For Megan (fellow kale addict), I recently discovered this fantastic kale salad at Whole Foods. Supposedly this is the recipe:
    http://rjlacko.wordpress.com/2009/03/17/get-your-greens-perfect-kale-salad/

    Delicious!

  • 23 sarah // Jan 9, 2010 at 11:26 am

    What a clever solution to the pizza stone problem. They are unitaskers that are so expensive and large to store that I have avoided buying one. Thanks!

  • 24 Erin D. // Jan 10, 2010 at 12:50 pm

    OMFG, how have I never thought of this? Brilliant. Thank you!

  • 25 Jacques Trebuchet // Jan 10, 2010 at 2:30 pm

    Superheat the skillet *upside down* in the oven and slide the pizza onto it to cook fast. The skillet stays bottom-side up in this version.

  • 26 Cook Pizza in a Cast-Iron Skillet [Clever Uses] | Computer Tips and Tricks // Jan 10, 2010 at 2:44 pm

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  • 29 Walter F. Wouk // Jan 10, 2010 at 5:00 pm

    Re: using a cast iron skillet or frying pan for Pizza, etc.

    Skillet: Rub a little Olive Oil on the pan before you use it to bake “whatever.” Nine out of ten times it won’t stick. If it does, let it sit over night and scrape it off the next day. I use a Putty Knife, which is dedicated to that purpose.

    Frying Pan: Same as above, except for cleaning. Pour in a small amount of hot water and let it sit ’til the next day. It will clean up easy.

  • 30 dave // Jan 10, 2010 at 5:00 pm

    This is great, we use cast iron skillets to cook cornbread, it comes out much better than a regular baking pan. Makes sense it would work on pizza.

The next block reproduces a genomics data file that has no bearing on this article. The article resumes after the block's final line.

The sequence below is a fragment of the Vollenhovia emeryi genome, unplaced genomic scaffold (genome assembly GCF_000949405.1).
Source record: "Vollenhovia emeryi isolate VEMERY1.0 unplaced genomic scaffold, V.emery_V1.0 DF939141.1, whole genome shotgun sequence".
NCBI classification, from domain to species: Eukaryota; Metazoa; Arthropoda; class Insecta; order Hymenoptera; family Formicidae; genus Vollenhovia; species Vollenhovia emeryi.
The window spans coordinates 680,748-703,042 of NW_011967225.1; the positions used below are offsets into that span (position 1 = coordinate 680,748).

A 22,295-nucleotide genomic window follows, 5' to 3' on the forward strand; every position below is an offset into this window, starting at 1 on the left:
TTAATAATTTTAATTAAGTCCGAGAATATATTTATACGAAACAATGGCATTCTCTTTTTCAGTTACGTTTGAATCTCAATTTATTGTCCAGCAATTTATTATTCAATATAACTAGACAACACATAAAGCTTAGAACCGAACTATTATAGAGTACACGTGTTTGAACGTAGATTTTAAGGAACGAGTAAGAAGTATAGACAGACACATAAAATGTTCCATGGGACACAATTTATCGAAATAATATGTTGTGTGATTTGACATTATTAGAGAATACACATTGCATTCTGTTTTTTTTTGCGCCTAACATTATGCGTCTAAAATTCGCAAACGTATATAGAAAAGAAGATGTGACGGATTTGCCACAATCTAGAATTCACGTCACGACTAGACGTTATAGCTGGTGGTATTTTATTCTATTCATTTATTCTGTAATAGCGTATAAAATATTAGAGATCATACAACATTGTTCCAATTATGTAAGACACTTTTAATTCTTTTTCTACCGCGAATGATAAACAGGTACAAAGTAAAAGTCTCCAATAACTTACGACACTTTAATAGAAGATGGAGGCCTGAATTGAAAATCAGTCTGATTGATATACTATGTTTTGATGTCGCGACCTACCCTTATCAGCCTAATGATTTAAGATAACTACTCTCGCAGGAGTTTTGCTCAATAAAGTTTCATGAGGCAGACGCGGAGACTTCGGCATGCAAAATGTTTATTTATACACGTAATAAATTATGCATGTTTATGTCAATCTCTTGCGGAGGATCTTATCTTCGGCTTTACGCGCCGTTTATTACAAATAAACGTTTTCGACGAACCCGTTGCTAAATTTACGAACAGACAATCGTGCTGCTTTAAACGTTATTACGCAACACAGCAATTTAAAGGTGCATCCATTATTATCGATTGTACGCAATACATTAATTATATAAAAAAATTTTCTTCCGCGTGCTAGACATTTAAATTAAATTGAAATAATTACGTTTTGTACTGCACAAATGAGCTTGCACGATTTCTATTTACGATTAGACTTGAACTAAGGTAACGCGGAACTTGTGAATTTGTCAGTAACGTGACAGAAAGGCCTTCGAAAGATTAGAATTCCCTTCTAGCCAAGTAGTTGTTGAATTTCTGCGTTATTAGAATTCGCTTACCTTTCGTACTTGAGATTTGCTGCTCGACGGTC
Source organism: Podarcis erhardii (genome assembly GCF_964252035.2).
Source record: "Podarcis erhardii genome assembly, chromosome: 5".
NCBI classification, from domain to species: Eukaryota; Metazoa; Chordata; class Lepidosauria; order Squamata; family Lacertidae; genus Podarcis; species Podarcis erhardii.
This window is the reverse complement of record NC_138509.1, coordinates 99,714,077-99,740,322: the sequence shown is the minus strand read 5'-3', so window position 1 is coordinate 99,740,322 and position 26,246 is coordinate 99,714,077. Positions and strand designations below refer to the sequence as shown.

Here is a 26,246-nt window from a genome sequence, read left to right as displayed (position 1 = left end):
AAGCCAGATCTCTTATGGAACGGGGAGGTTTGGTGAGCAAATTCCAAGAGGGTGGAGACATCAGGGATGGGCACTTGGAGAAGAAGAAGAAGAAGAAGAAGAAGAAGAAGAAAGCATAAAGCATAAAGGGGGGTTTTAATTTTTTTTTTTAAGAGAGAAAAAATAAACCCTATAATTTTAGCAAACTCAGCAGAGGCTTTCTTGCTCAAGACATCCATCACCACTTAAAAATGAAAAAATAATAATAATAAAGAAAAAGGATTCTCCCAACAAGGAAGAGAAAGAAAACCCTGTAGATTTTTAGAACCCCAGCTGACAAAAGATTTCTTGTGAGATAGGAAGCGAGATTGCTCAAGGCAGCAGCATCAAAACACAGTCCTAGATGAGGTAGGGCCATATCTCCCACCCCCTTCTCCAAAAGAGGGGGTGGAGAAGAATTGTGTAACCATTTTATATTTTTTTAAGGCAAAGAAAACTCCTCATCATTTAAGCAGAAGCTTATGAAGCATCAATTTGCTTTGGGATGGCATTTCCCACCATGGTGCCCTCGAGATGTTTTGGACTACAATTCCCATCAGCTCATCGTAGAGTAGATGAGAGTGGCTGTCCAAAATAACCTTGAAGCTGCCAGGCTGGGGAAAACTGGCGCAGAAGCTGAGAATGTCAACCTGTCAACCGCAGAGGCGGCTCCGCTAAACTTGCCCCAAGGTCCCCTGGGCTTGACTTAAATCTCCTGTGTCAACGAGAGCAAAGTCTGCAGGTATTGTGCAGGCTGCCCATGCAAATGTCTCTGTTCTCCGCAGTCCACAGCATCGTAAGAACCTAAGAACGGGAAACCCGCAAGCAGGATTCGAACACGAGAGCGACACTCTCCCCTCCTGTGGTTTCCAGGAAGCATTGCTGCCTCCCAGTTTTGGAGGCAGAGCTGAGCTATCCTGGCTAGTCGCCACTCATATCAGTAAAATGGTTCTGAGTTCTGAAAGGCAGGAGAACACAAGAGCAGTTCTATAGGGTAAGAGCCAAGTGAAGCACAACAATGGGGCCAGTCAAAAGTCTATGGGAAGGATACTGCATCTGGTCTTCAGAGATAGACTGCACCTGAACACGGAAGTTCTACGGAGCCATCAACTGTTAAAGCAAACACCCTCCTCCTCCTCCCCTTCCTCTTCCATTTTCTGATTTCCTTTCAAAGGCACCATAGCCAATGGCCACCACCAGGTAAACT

One thing though, a pizza stone isn’t really a uni-tasker-we keep ours in the oven at all times. It holds heat, so when you open the door you’ll lose less energy. Put it on the bottom rack, it spreads out the heat evenly to whatever you’re baking.

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  • 32 Kevin Bingham // Jan 10, 2010 at 7:16 pm

    Another, similar way to make pizza with cast iron, is to heat up a skillet, drop the pizza on it, and put it under a broiler. I demonstrate this very technique here: http://www.youtube.com/watch?v=CDrELqxz45w

    Enjoy!

  • 33 Ted H // Jan 10, 2010 at 8:12 pm

    Pizza on a stone (or skillet) on the Weber kettle with some wood chips along with the coals.

    Super extra yum!

  • 34 Meganite // Jan 11, 2010 at 12:02 am

    Nora: I couldn’t agree with you more – this is the BEST way to enjoy pizza leftovers. I use my flat, non-stick griddle, lightly sprayed with olive oil. Turn the heat to med-hi and “fry” the pizza on both the top and bottom until brown, crisp and well heated. This trick almost makes pizza taste better than fresh baked!

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  • 36 bill // Jan 11, 2010 at 9:31 am

    I worked at pizza hut for years, and they essentially use a skillet like this for all pizza.

    Make sure it’s well oiled.

  • 37 corinna // Jan 12, 2010 at 8:38 am

    lay pizza dough on to parchment paper after rolling out; oil ‘crust’, top with ‘stuff’. slide pizza paddle under paper and onto preheated stone or skillet and bake your usual time and temp. no mess, no sticking, perfect every time!

  • 38 Karen // Jan 12, 2010 at 9:06 am

    I love using my cast iron for making pizza. I usually sprinkle a little bit of cornmeal in the bottom of the skillet to prevent the pizza from sticking. It gives the added bonus of providing a little extra crunch to the crust!